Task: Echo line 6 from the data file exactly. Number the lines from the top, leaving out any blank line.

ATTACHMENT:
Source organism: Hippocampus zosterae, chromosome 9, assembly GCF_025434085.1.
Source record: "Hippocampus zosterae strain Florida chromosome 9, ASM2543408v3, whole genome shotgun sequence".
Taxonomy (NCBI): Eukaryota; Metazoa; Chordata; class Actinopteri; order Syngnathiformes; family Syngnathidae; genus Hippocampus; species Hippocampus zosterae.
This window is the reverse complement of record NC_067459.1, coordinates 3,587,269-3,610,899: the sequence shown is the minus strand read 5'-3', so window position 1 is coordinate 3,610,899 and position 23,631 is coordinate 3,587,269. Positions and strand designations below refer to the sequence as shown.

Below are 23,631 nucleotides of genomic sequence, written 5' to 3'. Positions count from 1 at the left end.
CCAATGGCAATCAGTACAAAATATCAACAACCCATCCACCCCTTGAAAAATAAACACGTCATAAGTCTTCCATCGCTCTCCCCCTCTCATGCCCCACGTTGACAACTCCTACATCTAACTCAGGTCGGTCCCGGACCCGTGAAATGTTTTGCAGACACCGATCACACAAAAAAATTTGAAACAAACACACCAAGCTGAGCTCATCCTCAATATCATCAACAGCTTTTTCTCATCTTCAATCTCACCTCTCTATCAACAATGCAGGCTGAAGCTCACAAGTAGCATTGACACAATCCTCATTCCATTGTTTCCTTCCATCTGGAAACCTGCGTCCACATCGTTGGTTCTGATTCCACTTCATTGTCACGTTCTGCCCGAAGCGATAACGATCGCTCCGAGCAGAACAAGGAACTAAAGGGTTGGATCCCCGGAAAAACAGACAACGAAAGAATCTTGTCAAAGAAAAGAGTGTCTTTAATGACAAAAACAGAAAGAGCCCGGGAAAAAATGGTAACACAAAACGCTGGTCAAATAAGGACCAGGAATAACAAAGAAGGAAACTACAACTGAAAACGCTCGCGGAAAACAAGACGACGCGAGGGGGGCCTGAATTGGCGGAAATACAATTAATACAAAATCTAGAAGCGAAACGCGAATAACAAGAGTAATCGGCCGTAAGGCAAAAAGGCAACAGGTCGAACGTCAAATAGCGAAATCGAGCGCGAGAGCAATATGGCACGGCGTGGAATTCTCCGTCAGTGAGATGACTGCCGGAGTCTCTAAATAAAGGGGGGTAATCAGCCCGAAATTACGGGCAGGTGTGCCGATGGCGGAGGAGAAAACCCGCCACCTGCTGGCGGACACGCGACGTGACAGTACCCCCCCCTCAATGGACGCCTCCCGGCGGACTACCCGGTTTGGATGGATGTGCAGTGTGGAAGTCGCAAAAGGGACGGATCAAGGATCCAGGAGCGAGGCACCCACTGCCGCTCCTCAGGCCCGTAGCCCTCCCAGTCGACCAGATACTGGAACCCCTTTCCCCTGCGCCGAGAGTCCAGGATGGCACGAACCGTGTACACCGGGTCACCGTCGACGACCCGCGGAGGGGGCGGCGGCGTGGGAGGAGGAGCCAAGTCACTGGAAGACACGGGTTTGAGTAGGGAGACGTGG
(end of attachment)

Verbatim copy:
CCAATGGCAATCAGTACAAAATATCAACAACCCATCCACCCCTTGAAAAATAAACACGTCATAAGTCTTCCATCGCTCTCCCCCTCTCATGCCCCACGTTGACAACTCCTACATCTAACTCAGGTCGGTCCCGGACCCGTGAAATGTTTTGCAGACACCGATCACACAAAAAAATTTGAAACAAACACACCAAGCTGAGCTCATCCTCAATATCATCAACAGCTTTTTCTCATCTTCAATCTCACCTCTCTATCAACAATGCAGGCTGAAGCTCACAAGTAGCATTGACACAATCCTCATTCCATTGTTTCCTTCCATCTGGAAACCTGCGTCCACATCGTTGGTTCTGATTCCACTTCATTGTCACGTTCTGCCCGAAGCGATAACGATCGCTCCGAGCAGAACAAGGAACTAAAGGGTTGGATCCCCGGAAAAACAGACAACGAAAGAATCTTGTCAAAGAAAAGAGTGTCTTTAATGACAAAAACAGAAAGAGCCCGGGAAAAAATGGTAACACAAAACGCTGGTCAAATAAGGACCAGGAATAACAAAGAAGGAAACTACAACTGAAAACGCTCGCGGAAAACAAGACGACGCGAGGGGGGCCTGAATTGGCGGAAATACAATTAATACAAAATCTAGAAGCGAAACGCGAATAACAAGAGTAATCGGCCGTAAGGCAAAAAGGCAACAGGTCGAACGTCAAATAGCGAAATCGAGCGCGAGAGCAATATGGCACGGCGTGGAATTCTCCGTCAGTGAGATGACTGCCGGAGTCTCTAAATAAAGGGGGGTAATCAGCCCGAAATTACGGGCAGGTGTGCCGATGGCGGAGGAGAAAACCCGCCACCTGCTGGCGGACACGCGACGTGACAGTACCCCCCCCTCAATGGACGCCTCCCGGCGGACTACCCGGTTTGGATGGATGTGCAGTGTGGAAGTCGCAAAAGGGACGGATCAAGGATCCAGGAGCGAGGCACCCACTGCCGCTCCTCAGGCCCGTAGCCCTCCCAGTCGACCAGATACTGGAACCCCTTTCCCCTGCGCCGAGAGTCCAGGATGGCACGAACCGTGTACACCGGGTCACCGTCGACGACCCGCGGAGGGGGCGGCGGCGTGGGAGGAGGAGCCAAGTCACTGGAAGACACGGGTTTGAGTAGGGAGACGTGG